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Beckley native finds success in fashion design

Register-Herald photo by Brad Davis Fashion designer and Beckley's own Ripley Rader poses for a quick photo during a trunk show at Greenbrier Avenue during the Greenbrier Classic Weekend.
Register-Herald photo by Brad Davis
Fashion designer and Beckley’s own Ripley Rader poses for a quick photo during a trunk show at Greenbrier Avenue during the Greenbrier Classic Weekend.

BECKLEY, W.Va. — In many ways, fashion designer Ripley Rader has come a long way since her high school days of wearing window treatment miniskirts. In others, she’s the same girl, with different fabric, a different name and a different ZIP code.

In the late 1990s, Suzanne Rader — Ripley is a family nickname that stuck later in life — was a student at Woodrow Wilson High School, active in just about every creative endeavor possible.

“I was always dancing and always singing since I was 5,” she said. Legendary dance instructor Jerry Rose got her feet moving and her parents drove her to Charleston regularly for vocal lessons.

As her interest in singing and dancing progressed, so did her interest in fashion and designing and making her own clothes. Fortunately, her parents, David and Margaret Rader, owned Rader’s Fabric and Upholstery in Beckley, providing her a vast array of material with which to design.

“I was walking around with window treatment mini skirts,” she said with a laugh, turning to look at drapery behind her. “I mean that totally would have been a mini skirt.”

During her senior year at Woodrow, she began making clothes for other people, selling “hippie” shirts at school and even making her best friend’s dress for the winter Snowball dance.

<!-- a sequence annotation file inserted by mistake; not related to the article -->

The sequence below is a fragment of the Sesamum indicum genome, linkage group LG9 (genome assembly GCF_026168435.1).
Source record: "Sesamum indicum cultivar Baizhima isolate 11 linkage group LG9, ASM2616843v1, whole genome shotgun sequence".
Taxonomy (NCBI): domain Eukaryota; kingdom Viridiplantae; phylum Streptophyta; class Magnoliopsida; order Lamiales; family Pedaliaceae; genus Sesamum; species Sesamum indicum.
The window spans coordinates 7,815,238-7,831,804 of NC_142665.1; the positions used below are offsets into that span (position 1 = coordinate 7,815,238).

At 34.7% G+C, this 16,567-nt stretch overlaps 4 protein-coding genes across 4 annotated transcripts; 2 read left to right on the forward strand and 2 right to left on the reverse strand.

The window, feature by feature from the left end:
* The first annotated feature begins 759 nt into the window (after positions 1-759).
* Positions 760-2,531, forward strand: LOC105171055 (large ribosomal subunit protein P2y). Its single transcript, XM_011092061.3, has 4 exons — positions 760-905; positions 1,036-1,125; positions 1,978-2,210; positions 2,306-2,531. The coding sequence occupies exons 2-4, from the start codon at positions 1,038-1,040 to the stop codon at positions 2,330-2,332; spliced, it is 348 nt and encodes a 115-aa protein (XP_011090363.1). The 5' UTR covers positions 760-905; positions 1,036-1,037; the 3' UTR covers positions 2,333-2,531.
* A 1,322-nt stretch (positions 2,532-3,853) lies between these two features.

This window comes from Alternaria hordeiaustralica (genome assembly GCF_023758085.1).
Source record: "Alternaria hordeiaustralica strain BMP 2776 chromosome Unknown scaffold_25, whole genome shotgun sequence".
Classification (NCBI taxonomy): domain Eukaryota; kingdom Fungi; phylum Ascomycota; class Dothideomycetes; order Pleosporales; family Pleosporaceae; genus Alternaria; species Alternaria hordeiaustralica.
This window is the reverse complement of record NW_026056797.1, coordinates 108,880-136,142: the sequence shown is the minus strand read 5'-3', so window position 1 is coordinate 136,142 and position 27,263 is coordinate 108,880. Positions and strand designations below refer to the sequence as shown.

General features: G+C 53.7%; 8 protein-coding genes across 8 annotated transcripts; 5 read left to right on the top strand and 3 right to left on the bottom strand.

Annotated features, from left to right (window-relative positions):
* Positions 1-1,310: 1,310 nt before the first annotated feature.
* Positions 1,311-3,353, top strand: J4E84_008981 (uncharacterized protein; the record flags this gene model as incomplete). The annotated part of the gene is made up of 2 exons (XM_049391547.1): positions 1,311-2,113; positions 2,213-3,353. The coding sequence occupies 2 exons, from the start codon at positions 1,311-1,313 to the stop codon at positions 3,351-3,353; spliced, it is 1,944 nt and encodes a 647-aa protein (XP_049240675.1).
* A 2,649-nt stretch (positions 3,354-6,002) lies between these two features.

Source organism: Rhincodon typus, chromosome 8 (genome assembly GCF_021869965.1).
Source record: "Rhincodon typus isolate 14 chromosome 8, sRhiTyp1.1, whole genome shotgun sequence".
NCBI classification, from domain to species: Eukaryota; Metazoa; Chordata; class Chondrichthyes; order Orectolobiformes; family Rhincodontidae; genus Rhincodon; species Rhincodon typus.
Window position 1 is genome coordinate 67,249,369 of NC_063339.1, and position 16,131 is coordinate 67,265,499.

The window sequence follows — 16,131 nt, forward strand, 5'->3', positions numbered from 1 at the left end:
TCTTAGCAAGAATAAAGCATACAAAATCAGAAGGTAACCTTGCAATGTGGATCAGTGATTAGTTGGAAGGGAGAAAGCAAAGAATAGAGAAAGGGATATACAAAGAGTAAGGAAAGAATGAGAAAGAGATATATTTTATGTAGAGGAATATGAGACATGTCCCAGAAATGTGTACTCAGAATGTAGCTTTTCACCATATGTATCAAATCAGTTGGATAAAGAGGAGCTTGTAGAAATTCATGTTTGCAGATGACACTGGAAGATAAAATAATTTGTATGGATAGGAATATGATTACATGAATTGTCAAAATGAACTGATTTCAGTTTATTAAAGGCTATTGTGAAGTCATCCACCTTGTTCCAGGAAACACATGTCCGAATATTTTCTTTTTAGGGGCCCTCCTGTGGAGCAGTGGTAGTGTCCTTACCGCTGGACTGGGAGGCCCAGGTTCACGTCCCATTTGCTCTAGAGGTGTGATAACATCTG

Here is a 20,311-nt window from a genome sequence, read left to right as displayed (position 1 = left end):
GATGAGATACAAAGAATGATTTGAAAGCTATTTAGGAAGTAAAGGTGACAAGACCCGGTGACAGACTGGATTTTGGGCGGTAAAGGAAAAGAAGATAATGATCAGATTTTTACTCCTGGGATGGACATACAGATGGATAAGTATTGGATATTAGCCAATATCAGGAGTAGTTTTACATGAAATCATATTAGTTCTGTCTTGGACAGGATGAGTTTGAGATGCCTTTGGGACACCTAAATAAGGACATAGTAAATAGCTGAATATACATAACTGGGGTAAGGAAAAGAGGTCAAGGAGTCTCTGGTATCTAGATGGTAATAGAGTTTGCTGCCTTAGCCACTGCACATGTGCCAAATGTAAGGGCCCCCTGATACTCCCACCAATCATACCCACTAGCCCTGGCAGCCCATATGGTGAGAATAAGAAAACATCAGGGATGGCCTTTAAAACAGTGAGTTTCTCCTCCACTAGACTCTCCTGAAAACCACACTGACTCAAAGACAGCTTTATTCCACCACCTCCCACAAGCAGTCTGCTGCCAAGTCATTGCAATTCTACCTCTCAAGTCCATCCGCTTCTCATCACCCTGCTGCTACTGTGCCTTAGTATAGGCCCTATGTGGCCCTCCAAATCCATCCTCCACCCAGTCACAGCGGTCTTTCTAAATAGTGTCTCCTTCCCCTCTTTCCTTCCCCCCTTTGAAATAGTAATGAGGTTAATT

Designing clothing was just fun though and Rader headed off to NYU, where she was one of about only 60 students accepted into the prestigious school’s only musical theatre program.

Through Cap21, which she completed in three years, Rader gained invaluable experience performing in three Off-Broadway shows. Following graduation, she earned her Equity card — meaning she was then a professional — when she booked a role in the Off-Broadway show “The Awesome 80s Prom.”

Her next gig, however, was the big break she had waited for as she was cast in the touring production of “Joseph and the Amazing Technicolor Dreamcoat.” With one month to go on the tour Rader’s best friend Ellen Etten asked her if she’d like to move to L.A.

“The tour was in L.A. for two weeks and I made the deal if I could find an agent in those two weeks, I would move,” she said. “I really thought I knew enough people to hook me up and if I could get in the door they would sign me.

“So I got an agent, and I moved to L.A.”

Some “cool shows” and small TV parts followed, but Rader said she realized that if she were to have any real future in the entertainment industry, she and Etten needed to start creating their own material.

“I wanted creative control whether I was in the piece or I wasn’t in the piece,” she said. “So we created Red Tent Entertainment with the goal of creating female-driven media.”

She and Etten, a writer and actor, created the short web-based dating series L.A’d, which was featured on Zooey Deschanel’s website Hello Giggles, along with other projects.

But although Rader’s dreams never included the world of fashion, she continued to make her own clothes from time to time and about two years ago, a “magical” piece caught the right set of eyes.

“I sewed a jumpsuit for myself to go to a concert in Los Angeles and I got scouted by the buyers at Fred Segal,” she said. “They said, if you make this a brand, I will sell it.”

Although encouraged by the offer and asked about the jumpsuit everywhere she wore it, the final straw — the magical moment — occurred on a girls’ trip a few months later.

“I went on vacation with a bunch of girlfriends of all different sizes,” she said. “They all tried it on and they all looked incredible. It’s the sisterhood of the traveling jumpsuit. I mean, it truly is.

“Something happened when I made this piece. People who are 5’1 and size 0 wear it and people who are 5’10 and size 14 wear it and look really good in it. I don’t know how, but there’s magic in it.”

And so the Ripley Rader clothing line was born…

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